The following day we drove back down south to a town called Keetmanshoop. We stayed in a very interesting rest camp. The rooms we stayed in really looked like bomb shelters or maybe an abstract looking planetarium. There were mosquito nets on each bed. Namibia does not have problems with Malaria, instead the mosquito nets kept all the bugs out at night. While I was happy I didn’t have bugs on me, the mosquito nets did force me to acknowledge how many bugs there were since they were all crawling on it. The rest camp had cheetahs so we got to watch the owner feed them dinner (Springbok liver…yum). We were in the cage while they were being fed…it was really pretty neat. We also went to a park called Giant’s playground…basically a lot of giant rock formations, and a park where there were a lot of quiver trees (a really common tree in Namibia). The Bushmen people use the leaves on the quiver tree as arrows to hunt because they are a little poisonous.
On Friday we drove back into South Africa to a town called Upington. We stayed in a little hut on the Orange River. Once again, the scenery was beautiful, and the vibe was very relaxing. On Saturday we went white water rafting on the Orange River. On the way to white water rafting I got to ride on the back of the pickup truck. The rafts were on the back of the truck, so I had to stand and basically hold on for my life as we went about 110 km/hr (pretty fast when you’re standing on the back of a pick up truck). In the evening we drove around in a safari-like car again in search for animals. When we woke up on Sunday we went to Arugabies falls (a national park with a waterfall in it). On our way back into our car from Arugabies, there was a monkey on top of our car. I put my coffee on the roof of the car and the monkey put his head in it (I’m not sure if the monkey drank it or not, so I just continued to drink it…I have not gotten sick yet, so I think I should be good!). Afterwards, the monkey almost jumped into the car, but luckily due to Juliana’s scream, it got scared away. The whole situation was pretty hilarious. From here, we drove back to our first destination in Kamiskroon for the night. We built a fire and just hung out as we talked about all the adventures we have had during the past 11 days and in Africa as a whole.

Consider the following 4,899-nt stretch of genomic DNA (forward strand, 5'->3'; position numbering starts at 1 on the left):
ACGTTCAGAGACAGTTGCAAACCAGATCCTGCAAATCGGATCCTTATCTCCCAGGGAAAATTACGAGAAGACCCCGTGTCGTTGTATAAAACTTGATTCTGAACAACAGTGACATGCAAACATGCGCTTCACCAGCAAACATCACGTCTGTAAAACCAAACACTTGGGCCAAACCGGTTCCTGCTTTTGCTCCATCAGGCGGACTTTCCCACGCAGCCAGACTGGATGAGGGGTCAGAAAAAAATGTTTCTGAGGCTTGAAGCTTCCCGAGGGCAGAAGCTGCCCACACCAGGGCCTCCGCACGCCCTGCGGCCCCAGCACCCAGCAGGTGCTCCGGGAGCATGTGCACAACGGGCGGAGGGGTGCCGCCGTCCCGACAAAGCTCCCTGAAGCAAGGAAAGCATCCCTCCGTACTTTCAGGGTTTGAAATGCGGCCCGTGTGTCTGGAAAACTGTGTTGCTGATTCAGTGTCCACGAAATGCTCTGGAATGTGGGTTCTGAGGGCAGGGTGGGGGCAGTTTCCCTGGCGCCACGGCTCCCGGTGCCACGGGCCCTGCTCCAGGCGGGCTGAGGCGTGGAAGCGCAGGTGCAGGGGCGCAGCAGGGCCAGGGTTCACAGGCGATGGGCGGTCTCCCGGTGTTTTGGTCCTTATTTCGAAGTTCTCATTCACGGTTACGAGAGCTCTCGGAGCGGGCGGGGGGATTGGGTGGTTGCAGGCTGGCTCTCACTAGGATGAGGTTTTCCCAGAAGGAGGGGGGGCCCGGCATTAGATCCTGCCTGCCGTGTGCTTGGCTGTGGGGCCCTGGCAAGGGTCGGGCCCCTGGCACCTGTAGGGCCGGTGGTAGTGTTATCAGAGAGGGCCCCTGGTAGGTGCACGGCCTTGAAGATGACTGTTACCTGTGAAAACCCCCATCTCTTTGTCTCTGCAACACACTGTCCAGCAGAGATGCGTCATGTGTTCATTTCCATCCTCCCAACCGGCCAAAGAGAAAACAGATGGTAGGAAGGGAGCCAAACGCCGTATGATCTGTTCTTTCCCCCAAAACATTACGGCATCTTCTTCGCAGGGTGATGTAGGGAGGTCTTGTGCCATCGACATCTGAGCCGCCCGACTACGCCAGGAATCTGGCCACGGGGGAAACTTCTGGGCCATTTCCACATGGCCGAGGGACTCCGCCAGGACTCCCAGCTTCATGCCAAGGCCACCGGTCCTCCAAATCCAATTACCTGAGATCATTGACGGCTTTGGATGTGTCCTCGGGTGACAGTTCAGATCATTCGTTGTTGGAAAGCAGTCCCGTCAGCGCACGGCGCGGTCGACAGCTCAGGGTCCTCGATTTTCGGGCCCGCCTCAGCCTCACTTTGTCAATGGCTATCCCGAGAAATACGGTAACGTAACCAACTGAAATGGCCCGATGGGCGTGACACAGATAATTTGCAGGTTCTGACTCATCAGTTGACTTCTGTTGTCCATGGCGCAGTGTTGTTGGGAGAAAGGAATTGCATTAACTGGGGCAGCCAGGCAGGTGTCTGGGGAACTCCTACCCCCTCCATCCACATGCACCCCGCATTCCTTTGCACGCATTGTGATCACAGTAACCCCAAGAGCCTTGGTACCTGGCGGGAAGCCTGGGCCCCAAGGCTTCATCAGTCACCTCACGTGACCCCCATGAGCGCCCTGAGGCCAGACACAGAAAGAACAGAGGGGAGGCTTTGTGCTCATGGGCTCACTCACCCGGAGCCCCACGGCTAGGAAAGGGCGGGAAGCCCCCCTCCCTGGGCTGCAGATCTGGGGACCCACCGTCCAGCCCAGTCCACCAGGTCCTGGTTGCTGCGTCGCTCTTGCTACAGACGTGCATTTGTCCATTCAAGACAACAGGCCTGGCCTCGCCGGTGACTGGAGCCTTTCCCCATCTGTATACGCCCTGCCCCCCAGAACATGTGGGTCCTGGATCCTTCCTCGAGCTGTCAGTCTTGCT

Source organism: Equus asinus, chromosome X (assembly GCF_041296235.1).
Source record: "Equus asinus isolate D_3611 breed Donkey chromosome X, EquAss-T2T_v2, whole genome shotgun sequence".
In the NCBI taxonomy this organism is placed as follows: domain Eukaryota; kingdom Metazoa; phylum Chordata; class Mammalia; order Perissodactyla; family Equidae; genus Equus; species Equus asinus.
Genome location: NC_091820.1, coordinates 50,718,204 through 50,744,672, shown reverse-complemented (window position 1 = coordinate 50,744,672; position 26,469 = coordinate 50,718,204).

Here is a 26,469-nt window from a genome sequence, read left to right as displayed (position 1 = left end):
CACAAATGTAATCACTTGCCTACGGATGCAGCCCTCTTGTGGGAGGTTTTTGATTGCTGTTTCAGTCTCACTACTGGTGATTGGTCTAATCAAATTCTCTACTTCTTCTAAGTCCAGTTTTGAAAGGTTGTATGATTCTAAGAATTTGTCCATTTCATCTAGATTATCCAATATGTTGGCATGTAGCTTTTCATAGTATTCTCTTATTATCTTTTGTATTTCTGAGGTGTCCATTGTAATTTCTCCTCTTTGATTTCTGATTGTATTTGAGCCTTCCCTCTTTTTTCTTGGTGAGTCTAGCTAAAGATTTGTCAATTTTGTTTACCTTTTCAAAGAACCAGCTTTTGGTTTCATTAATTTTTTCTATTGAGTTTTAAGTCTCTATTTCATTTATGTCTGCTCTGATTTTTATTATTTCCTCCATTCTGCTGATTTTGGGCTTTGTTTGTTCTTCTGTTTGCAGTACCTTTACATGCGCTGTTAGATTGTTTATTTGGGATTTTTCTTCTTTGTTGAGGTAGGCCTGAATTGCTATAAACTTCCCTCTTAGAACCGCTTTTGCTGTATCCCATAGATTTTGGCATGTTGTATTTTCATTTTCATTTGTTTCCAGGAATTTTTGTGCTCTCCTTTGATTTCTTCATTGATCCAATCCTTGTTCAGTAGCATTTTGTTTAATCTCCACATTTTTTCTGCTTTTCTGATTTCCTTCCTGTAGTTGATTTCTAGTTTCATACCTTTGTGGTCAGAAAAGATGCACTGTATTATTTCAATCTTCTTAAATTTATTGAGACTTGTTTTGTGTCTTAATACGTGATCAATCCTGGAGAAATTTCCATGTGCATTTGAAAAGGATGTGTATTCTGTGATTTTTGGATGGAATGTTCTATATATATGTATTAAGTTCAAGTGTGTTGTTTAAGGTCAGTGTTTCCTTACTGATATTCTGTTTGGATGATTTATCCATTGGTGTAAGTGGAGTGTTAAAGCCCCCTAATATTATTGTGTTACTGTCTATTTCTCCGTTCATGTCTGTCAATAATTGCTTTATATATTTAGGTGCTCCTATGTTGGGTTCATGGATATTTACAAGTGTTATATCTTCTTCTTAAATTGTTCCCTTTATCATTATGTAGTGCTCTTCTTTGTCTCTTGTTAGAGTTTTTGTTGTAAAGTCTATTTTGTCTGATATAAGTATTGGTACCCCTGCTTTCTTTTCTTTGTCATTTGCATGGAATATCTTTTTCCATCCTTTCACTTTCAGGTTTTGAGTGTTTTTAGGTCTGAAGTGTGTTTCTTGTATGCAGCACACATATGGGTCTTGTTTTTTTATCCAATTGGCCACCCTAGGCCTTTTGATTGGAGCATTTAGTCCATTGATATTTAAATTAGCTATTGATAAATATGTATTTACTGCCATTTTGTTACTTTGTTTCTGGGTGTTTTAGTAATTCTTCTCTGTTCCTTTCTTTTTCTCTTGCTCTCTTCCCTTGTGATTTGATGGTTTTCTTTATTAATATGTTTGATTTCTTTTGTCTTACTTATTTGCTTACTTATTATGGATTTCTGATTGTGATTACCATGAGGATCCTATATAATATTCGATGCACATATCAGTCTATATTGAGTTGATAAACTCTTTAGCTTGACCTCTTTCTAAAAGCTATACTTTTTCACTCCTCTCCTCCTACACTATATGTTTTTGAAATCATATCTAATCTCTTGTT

The next few days are going to be fast as I begin to say bye to my favorite parts of South Africa: restaurants, cities, friends, customs, etc. Today I went into Cape Town for the last time. We went to a famous bakery (named Charly’s Bakery), and then went to a neighborhood called Bo Kaap. Tomorrow I need to run around and get a few more things before I leave. Thursday we have out goodbye dinner/drinks with our resident director, Hestea. We are planning on just pulling an all-nighter so we sleep on the plane, and because it will be the last 24 hours where we will all be together.
I leave South Africa on Friday and have about 24 hours of traveling before I am back home. The thought of leaving is very, very bittersweet. I am extremely excited to return back to the states and see everyone, but still, South Africa has truly been the best experience of my life (well, at least so far). When I was about to leave for South Africa, I was very ready to come. I was excited, I had done my research, and so I was 100% ready to arrive in this beautiful country. My time here consisted of missing people here and there, but I was never homesick. Right now, I feel sad to leave but I also know I am ready to be back home. I am very content with everything right now, and that really is an amazing feeling. I pushed myself out of my comfort zone, got lost a few times, but in the end I could not be more proud of myself. I wouldn’t necessarily say studying abroad “changed me”, it just taught me more about who I am, and I am forever grateful to South Africa for giving me this opportunity. I am proud to call this country my second home. I love you South Africa.
One last time from the incredibly beautiful South Africa,
P.S- don’t get too excited about not having to see me post millions of things about South Africa everyday on FB, you still got one more blog post coming your way